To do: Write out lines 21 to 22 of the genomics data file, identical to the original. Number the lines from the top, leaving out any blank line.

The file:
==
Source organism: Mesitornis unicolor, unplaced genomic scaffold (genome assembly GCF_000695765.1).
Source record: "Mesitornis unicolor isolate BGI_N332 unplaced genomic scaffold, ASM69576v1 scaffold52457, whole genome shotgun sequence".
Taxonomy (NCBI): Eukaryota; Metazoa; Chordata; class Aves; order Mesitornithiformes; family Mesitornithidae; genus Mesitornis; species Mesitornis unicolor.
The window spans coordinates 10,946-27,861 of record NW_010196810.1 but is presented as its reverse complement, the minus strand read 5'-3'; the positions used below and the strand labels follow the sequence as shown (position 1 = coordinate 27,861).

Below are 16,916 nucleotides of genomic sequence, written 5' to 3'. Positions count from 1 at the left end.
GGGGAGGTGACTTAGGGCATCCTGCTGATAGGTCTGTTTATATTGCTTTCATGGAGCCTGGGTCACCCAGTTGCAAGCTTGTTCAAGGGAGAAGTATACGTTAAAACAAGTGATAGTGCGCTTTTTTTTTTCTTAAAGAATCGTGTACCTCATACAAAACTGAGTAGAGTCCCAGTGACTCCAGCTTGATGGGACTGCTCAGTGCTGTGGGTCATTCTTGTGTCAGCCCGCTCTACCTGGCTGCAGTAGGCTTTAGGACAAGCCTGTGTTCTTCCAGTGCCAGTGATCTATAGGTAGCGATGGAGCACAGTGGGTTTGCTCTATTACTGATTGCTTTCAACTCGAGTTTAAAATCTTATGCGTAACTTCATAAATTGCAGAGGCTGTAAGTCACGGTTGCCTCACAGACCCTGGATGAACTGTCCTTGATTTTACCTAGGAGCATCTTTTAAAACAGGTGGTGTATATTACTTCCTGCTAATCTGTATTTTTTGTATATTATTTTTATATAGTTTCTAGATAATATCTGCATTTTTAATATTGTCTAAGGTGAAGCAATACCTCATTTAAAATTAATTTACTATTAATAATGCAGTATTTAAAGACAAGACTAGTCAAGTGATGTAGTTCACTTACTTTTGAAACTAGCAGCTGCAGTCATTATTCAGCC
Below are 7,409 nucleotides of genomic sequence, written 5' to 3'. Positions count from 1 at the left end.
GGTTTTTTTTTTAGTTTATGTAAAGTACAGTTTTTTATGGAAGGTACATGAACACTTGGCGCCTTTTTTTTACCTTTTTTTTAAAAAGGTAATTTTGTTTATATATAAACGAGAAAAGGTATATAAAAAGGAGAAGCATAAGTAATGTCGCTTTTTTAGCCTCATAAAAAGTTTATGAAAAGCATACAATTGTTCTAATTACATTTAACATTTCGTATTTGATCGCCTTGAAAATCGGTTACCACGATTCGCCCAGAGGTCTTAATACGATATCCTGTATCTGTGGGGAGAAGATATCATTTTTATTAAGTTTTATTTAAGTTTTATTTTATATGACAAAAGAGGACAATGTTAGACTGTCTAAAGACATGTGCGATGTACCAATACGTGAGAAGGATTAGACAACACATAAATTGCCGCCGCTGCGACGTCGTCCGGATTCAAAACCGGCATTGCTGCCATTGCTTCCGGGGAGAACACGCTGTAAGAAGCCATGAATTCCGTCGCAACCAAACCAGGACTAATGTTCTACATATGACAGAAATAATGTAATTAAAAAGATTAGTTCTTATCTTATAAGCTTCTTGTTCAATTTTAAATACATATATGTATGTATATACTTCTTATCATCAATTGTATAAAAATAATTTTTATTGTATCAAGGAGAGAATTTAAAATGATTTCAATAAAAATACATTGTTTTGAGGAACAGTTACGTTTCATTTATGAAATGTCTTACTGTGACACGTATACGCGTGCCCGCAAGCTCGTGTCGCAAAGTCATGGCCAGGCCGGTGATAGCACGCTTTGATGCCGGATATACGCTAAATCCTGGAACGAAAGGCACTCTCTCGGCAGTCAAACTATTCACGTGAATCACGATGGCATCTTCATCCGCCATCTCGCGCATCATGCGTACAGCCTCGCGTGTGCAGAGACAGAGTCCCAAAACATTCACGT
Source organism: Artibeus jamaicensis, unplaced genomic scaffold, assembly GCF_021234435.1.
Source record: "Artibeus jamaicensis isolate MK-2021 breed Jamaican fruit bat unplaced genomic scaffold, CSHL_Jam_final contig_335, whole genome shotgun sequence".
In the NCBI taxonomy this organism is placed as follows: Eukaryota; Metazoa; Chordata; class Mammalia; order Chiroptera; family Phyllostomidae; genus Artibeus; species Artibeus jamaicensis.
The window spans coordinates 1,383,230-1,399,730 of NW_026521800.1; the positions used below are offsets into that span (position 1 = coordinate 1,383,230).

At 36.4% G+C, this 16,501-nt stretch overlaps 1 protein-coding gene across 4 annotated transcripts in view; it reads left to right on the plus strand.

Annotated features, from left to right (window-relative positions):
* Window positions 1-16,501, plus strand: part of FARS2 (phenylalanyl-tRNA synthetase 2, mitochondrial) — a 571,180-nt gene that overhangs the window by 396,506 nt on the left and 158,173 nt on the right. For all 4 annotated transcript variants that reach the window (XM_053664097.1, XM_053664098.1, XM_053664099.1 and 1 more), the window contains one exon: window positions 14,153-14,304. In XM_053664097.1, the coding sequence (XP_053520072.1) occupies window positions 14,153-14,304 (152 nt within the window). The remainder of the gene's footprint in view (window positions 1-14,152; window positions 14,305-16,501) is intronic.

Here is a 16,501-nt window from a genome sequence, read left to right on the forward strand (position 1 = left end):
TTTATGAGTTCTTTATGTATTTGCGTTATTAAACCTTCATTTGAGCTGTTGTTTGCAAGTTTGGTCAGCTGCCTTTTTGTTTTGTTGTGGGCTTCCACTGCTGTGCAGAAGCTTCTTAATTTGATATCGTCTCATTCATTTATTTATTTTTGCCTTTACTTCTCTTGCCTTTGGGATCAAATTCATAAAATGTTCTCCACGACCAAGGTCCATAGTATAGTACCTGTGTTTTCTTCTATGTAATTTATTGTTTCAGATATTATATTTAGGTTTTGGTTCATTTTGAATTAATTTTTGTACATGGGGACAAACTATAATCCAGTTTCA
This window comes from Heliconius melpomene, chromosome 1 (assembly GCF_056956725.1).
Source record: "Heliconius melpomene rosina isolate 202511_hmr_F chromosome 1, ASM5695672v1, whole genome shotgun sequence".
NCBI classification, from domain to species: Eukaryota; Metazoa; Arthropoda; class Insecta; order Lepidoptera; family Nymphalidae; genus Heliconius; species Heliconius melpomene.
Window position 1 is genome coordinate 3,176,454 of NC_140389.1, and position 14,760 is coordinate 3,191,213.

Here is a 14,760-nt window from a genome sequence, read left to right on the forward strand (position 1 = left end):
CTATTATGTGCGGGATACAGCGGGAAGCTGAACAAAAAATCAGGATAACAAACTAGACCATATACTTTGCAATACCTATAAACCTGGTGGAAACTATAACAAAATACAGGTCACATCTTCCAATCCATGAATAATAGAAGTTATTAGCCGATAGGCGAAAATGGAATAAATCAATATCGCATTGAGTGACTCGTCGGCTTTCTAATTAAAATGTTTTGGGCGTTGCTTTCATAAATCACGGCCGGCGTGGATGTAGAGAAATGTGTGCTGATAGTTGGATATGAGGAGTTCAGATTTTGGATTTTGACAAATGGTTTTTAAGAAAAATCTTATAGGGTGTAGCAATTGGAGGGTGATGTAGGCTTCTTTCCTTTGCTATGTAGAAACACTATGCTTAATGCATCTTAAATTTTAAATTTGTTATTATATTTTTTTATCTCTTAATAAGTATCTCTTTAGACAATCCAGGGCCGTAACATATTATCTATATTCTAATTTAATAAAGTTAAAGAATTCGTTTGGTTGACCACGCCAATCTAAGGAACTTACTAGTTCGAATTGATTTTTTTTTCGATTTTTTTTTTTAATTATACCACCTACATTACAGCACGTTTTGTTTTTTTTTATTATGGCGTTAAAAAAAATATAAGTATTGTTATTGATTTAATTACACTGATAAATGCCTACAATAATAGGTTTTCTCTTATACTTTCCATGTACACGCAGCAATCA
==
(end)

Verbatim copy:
Window position 1 is genome coordinate 3,176,454 of NC_140389.1, and position 14,760 is coordinate 3,191,213.

Here is a 14,760-nt window from a genome sequence, read left to right on the forward strand (position 1 = left end):